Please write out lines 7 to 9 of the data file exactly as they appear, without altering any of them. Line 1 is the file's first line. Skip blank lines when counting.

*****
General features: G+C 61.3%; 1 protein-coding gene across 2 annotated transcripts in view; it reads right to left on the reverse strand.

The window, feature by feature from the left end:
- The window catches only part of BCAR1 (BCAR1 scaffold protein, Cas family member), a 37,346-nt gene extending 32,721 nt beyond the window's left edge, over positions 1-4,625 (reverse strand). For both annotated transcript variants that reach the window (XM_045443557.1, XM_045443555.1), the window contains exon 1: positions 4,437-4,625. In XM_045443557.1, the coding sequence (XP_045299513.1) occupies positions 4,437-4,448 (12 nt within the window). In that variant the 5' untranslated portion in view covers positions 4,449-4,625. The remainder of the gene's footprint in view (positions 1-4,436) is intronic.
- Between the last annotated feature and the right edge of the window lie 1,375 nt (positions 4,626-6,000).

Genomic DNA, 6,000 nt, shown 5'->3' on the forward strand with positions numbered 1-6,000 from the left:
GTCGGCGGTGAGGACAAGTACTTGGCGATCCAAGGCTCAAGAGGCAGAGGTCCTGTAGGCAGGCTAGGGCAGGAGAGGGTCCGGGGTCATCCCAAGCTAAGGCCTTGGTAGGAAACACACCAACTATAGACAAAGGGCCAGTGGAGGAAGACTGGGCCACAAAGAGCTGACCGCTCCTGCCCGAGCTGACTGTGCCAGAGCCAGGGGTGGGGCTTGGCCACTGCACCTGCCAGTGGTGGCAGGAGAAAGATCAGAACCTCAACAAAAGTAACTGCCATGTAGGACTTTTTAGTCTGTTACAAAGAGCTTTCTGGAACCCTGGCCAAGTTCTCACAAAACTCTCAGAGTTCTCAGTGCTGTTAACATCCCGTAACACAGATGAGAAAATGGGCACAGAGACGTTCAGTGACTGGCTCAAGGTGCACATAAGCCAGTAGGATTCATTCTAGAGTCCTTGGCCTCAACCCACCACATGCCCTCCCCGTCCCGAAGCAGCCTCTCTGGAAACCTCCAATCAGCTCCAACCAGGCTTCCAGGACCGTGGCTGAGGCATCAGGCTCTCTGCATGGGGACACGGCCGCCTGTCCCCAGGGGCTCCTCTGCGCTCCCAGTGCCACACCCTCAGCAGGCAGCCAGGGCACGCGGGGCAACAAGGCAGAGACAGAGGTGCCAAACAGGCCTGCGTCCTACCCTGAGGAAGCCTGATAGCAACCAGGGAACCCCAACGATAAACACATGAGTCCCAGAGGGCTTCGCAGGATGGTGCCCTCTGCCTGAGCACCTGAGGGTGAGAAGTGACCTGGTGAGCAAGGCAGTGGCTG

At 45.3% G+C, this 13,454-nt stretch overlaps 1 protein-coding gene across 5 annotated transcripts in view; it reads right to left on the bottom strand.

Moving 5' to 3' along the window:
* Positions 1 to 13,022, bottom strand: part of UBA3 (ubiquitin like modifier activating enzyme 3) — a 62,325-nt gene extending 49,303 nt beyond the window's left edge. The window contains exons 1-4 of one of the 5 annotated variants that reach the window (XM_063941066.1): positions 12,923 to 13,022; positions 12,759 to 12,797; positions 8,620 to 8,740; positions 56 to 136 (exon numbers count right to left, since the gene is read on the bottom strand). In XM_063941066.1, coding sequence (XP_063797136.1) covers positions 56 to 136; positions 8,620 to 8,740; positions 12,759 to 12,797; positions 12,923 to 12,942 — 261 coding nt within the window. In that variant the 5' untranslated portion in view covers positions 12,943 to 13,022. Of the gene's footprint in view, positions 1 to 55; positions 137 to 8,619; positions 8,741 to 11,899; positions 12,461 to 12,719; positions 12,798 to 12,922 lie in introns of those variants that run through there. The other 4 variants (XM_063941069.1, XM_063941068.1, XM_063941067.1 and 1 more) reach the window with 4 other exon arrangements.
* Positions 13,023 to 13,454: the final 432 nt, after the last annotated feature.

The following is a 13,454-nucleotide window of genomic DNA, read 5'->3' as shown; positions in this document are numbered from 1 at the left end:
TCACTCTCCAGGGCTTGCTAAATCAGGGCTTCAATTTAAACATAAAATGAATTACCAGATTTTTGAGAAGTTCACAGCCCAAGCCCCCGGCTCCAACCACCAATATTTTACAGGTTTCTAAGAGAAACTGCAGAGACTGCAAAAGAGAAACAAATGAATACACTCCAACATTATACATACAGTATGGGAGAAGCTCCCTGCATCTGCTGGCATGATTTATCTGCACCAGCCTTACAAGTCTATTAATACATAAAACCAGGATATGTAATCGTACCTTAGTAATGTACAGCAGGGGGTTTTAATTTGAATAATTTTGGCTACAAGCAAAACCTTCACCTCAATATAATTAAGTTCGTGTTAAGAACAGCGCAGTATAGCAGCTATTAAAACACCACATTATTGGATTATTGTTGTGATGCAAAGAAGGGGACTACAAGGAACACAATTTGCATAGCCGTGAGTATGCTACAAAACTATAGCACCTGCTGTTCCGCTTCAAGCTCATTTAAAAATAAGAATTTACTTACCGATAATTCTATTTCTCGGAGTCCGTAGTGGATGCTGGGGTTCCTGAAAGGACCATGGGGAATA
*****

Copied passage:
At 45.3% G+C, this 13,454-nt stretch overlaps 1 protein-coding gene across 5 annotated transcripts in view; it reads right to left on the bottom strand.

Moving 5' to 3' along the window:
* Positions 1 to 13,022, bottom strand: part of UBA3 (ubiquitin like modifier activating enzyme 3) — a 62,325-nt gene extending 49,303 nt beyond the window's left edge. The window contains exons 1-4 of one of the 5 annotated variants that reach the window (XM_063941066.1): positions 12,923 to 13,022; positions 12,759 to 12,797; positions 8,620 to 8,740; positions 56 to 136 (exon numbers count right to left, since the gene is read on the bottom strand). In XM_063941066.1, coding sequence (XP_063797136.1) covers positions 56 to 136; positions 8,620 to 8,740; positions 12,759 to 12,797; positions 12,923 to 12,942 — 261 coding nt within the window. In that variant the 5' untranslated portion in view covers positions 12,943 to 13,022. Of the gene's footprint in view, positions 1 to 55; positions 137 to 8,619; positions 8,741 to 11,899; positions 12,461 to 12,719; positions 12,798 to 12,922 lie in introns of those variants that run through there. The other 4 variants (XM_063941069.1, XM_063941068.1, XM_063941067.1 and 1 more) reach the window with 4 other exon arrangements.